Strasbourg is a hybrid city: part medieval village, characterized by lovely half-timbered houses, a soaring Gothic cathedral and narrow winding streets, and part modern European powerhouse, with sleek, glassy buildings inhabited by important European Union bodies. Boasting the largest university in France, the city is a lively, metropolitan place that deserves at least three or four days’ visit.
Strasbourg owes both its Germanic name – “the City of the Roads” – and its wealth to its strategic position on the west bank of the Rhine. The city’s medieval commercial pre-eminence was damaged by its involvement in the religious struggles of the sixteenth and seventeenth centuries, but recovered with its absorption into France in 1681. Along with the rest of Alsace, the city was annexed by Germany from 1871 to the end of World War I and again from 1940 to 1944. Today, old animosities have been subsumed in the European Union, with Strasbourg the seat of the Council of Europe, the European Court of Human Rights and the European Parliament.
It isn’t difficult to find your way around Strasbourg on foot, as the flat city centre is concentrated on a small island encircled by the River Ill and an old canal, while the magnificent filigree spire of the pink sandstone cathedral is visible throughout the city. Immediately south of the cathedral are the best of the museums, while to the northwest, place Kléber is the heart of the commercial district, linked by a pedestrian thoroughfare to the more attractive place Gutenberg to the south. About a ten-minute walk west, on the tip of the island, is picturesque La Petite France, where timber-framed houses and canals hark back to the city’s medieval trades of tanning and dyeing. Across the canal to the east of the centre is the late nineteenth-century German quarter, the University and, further north, the city’s European institutions.
The Cathédrale de Notre-Dame soars out of the close huddle of medieval houses at its feet with a single spire of such delicacy that it seems the work of confectioners rather than masons. It’s worth slogging up the 332 steps to the spire’s viewing platform for the superb view of the old town, and, in the distance, the Vosges to the west and the Black Forest to the east.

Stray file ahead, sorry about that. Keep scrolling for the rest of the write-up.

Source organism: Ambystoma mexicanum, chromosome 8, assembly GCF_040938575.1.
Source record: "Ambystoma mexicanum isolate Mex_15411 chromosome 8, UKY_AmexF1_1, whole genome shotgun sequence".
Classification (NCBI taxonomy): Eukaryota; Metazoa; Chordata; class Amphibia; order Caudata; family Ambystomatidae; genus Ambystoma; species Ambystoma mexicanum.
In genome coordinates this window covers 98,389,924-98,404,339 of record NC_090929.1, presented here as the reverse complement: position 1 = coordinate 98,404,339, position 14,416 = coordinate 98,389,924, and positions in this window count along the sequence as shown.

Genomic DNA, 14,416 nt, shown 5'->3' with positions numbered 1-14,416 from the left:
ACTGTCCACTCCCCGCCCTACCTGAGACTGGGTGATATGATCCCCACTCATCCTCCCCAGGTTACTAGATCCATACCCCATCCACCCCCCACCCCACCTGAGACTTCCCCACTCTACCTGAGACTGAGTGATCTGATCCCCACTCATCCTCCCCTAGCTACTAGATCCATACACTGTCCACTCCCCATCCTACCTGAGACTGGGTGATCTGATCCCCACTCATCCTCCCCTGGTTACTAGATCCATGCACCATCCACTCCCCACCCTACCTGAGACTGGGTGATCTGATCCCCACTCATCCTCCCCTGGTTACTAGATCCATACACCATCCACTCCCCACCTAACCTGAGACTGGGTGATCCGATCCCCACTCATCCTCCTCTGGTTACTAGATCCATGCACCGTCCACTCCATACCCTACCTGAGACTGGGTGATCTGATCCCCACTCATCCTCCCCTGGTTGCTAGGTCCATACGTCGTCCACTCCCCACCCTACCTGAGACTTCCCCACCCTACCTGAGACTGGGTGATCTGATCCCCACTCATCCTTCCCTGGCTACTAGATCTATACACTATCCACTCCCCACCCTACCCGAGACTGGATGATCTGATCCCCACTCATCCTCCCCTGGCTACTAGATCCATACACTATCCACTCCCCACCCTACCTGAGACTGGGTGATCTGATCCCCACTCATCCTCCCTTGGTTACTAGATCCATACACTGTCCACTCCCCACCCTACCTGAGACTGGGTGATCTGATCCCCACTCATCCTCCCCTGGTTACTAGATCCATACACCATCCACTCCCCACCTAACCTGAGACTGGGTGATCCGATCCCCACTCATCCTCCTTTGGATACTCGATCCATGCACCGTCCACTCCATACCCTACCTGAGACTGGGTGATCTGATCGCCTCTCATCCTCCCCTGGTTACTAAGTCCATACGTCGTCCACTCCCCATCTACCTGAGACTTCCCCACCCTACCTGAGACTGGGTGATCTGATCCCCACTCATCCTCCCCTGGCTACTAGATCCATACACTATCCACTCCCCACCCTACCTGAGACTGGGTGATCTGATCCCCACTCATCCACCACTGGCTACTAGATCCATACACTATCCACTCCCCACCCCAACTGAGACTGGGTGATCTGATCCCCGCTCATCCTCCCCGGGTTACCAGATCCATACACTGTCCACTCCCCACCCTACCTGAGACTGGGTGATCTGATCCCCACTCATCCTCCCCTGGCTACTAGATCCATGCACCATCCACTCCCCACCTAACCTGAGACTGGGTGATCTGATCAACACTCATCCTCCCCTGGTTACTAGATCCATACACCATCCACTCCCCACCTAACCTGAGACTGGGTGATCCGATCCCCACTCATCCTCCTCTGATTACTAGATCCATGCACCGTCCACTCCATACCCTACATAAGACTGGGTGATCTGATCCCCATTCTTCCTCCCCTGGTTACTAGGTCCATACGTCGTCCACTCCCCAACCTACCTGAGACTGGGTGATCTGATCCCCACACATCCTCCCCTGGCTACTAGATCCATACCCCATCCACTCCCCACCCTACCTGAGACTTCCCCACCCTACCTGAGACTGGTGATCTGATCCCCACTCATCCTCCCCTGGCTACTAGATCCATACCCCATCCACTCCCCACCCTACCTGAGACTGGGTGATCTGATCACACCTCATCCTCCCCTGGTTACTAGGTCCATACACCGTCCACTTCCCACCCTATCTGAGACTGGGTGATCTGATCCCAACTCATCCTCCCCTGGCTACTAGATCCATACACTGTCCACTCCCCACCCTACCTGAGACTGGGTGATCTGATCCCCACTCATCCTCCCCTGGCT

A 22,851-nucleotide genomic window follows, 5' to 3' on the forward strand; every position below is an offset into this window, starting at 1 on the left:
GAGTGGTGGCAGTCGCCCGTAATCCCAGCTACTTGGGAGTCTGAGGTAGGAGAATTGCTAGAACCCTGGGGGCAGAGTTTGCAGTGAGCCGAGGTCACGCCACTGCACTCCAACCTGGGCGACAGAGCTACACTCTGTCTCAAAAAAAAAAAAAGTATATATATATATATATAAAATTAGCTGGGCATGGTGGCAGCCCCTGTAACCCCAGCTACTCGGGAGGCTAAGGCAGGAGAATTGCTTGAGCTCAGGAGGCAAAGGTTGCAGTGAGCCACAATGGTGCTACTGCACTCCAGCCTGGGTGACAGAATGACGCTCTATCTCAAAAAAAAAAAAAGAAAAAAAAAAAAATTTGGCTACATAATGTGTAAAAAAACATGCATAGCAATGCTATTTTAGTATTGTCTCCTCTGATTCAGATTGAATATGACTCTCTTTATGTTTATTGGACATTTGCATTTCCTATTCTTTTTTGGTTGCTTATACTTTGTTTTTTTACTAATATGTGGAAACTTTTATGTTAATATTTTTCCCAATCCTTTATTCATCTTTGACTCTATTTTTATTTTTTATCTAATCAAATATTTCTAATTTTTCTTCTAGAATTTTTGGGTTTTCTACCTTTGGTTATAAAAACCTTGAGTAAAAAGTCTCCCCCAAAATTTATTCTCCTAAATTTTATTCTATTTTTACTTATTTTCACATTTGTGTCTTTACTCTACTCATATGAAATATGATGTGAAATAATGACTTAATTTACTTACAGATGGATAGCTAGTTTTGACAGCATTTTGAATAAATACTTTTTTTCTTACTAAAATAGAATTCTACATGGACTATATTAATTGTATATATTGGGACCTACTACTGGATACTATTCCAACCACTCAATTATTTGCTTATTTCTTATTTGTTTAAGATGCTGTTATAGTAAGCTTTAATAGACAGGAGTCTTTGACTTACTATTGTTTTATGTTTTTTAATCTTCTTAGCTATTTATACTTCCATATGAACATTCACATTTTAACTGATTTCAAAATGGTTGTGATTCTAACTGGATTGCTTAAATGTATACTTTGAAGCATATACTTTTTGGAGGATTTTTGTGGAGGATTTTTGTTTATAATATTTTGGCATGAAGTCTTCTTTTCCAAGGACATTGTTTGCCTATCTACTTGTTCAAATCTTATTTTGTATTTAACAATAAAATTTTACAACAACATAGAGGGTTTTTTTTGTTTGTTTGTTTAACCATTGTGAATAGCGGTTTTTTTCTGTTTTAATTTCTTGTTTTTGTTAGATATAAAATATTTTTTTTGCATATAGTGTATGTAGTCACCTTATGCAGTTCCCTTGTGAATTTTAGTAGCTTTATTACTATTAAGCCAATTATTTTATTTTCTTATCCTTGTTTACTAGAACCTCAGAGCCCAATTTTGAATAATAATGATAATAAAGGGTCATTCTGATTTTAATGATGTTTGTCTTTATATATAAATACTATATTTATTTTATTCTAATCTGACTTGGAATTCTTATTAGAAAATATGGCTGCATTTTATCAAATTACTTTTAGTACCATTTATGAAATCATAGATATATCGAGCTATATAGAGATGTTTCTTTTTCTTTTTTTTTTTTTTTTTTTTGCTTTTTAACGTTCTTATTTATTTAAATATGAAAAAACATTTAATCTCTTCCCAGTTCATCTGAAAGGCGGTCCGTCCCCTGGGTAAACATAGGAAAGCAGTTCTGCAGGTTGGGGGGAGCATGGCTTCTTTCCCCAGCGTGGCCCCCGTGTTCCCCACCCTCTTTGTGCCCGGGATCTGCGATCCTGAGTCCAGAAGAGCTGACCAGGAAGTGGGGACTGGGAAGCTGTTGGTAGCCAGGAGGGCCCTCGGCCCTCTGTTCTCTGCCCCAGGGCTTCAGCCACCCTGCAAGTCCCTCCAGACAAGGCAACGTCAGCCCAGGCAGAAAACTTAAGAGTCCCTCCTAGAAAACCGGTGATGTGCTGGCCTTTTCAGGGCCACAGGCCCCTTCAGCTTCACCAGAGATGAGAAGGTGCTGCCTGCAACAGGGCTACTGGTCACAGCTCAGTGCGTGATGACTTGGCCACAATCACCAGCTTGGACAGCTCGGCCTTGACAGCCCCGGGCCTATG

The interior, too, is magnificent, the high nave a model of proportion enhanced by a glorious sequence of stained-glass windows. The finest are in the south aisle next to the door, depicting the life of Christ and the Creation, but the modern glass in the apse designed in 1956 by Max Ingrand to commemorate the city’s first European institutions is also beautiful. On the left of the nave, the cathedral’s organ perches precariously above one of the arches, while further down on the same side is the late fifteenth-century pulpit, a masterpiece of intricacy in stone by the aptly named Hans Hammer.
In the south transept are the cathedral’s two most popular sights. The Pilier des Anges is a slender triple-tiered central column, decorated with some of the most graceful and expressive statuary of the thirteenth century. The huge and enormously complicated astronomicalclock was built by Schwilgué of Strasbourg in 1842. It is a favourite with the tour-group operators, whose customers roll up in droves at midday to witness the clock’s crowning daily performance, striking the hour of noon, which it does with unerring accuracy at 12.30pm – that being pre-GMT midday Strasbourg time.